Abundance and Morphometric Study of Some Lizards (Agama Lizard, Skinks and Wall Gecko) in the University Community in Nigeria: Obafemi Awolowo University as a Case Study

A. O. Bamidele, Y. E. Olutunji

Journal of Scientific Research and Reports, Page 1-12
DOI: 10.9734/jsrr/2019/v24i430161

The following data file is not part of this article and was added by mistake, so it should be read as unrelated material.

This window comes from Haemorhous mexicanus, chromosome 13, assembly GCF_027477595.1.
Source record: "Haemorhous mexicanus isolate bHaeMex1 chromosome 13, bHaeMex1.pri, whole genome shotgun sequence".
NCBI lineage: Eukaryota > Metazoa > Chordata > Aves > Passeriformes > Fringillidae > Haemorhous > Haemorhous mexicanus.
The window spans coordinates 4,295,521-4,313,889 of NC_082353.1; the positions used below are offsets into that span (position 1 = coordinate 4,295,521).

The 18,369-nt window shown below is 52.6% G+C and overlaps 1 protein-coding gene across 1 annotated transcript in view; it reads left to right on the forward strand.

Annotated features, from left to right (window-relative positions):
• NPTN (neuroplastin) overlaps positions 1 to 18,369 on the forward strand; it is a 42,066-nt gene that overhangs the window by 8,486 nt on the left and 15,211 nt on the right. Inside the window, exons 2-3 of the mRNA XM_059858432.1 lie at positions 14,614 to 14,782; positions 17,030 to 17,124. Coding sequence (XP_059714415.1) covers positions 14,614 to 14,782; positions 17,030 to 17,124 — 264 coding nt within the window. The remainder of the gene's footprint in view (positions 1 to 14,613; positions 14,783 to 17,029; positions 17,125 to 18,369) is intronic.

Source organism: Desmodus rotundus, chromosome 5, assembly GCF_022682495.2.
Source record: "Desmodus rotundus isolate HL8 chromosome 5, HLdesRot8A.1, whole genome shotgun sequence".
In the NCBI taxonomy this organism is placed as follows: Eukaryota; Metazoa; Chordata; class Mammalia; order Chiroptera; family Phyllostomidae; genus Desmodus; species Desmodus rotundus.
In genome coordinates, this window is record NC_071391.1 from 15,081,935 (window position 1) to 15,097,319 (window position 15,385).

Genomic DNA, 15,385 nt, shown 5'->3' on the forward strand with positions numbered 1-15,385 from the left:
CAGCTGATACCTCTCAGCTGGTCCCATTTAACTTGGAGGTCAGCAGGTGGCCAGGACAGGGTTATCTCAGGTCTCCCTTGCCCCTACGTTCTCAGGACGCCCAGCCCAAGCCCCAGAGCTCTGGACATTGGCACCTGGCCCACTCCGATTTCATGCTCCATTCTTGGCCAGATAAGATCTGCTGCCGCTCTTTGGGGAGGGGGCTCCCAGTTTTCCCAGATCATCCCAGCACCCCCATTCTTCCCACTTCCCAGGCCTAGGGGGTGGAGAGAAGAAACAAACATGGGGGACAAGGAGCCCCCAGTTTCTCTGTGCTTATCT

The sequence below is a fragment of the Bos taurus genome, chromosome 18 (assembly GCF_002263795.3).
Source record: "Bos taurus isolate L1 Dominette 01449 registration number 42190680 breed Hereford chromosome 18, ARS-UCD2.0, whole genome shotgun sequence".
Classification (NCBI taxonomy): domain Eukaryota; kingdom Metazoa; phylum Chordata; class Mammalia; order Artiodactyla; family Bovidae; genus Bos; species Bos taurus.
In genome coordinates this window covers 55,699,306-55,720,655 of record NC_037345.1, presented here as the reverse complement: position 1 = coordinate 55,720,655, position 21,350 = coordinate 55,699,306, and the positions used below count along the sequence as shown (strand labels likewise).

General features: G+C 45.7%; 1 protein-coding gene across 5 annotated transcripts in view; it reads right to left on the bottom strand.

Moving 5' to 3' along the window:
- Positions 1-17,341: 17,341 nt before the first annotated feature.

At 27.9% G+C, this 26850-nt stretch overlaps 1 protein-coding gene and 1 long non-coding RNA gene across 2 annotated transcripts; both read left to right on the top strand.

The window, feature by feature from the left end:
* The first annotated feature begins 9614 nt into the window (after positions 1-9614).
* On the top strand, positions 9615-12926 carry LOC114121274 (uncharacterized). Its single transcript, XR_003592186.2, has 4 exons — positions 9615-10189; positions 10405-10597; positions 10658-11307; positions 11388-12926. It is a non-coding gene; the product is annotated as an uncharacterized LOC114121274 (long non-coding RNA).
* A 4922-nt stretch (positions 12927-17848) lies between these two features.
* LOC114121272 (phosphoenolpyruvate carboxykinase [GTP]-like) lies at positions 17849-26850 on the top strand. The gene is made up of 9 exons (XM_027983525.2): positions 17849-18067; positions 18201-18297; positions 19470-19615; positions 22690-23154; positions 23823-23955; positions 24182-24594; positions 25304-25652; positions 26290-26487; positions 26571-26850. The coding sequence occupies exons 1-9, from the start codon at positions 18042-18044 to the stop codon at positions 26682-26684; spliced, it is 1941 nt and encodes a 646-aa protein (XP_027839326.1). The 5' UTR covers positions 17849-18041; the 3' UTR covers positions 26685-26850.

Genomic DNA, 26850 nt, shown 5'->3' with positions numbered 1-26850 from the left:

This study investigated the abundance and some morphometric parameters of lizards (Agama. agama, Hemadactylus. brookii, Trachylepis. affinis and Trachylepis. quinquetaeniata) in the University campus, Ile-Ife. The specimens were collected in five different locations in the University campus. The samples were collected with sweep nets in all the locations. A total of 624 specimen of lizards (324 of A. agama, 185 of H. brookii, 60 of T. affinis and 55 of T. quinquetaeniata) were caught in all the locations and external body measurement was carried out with the help of calliper. A. agama was found to be abundant in all the locations followed by H. brookii. The number of Skinks (T. affinis and T. quinquetaeniata) in the residential area was low but high in University parks and garden and markets. The morphometric parameters showed that A. agama was different in all the parameters measured compared to the rest specimens and it was expected since the specimens were not of the same family except the Skinks (T. affinis and T. quinquetaeniata). There were similarity in values of some of the measured body parts of H. brookii, T. affinis and T. quinquetaeniata. The Principal Components Analysis (PCA) showed that all the specimens differ in Tail length, Tail width, and Trunk length. In conclusion, the abundance of the Lizards in the University call for concern because their waste can contaminate food and cause infection since they are hosts to a number of parasites.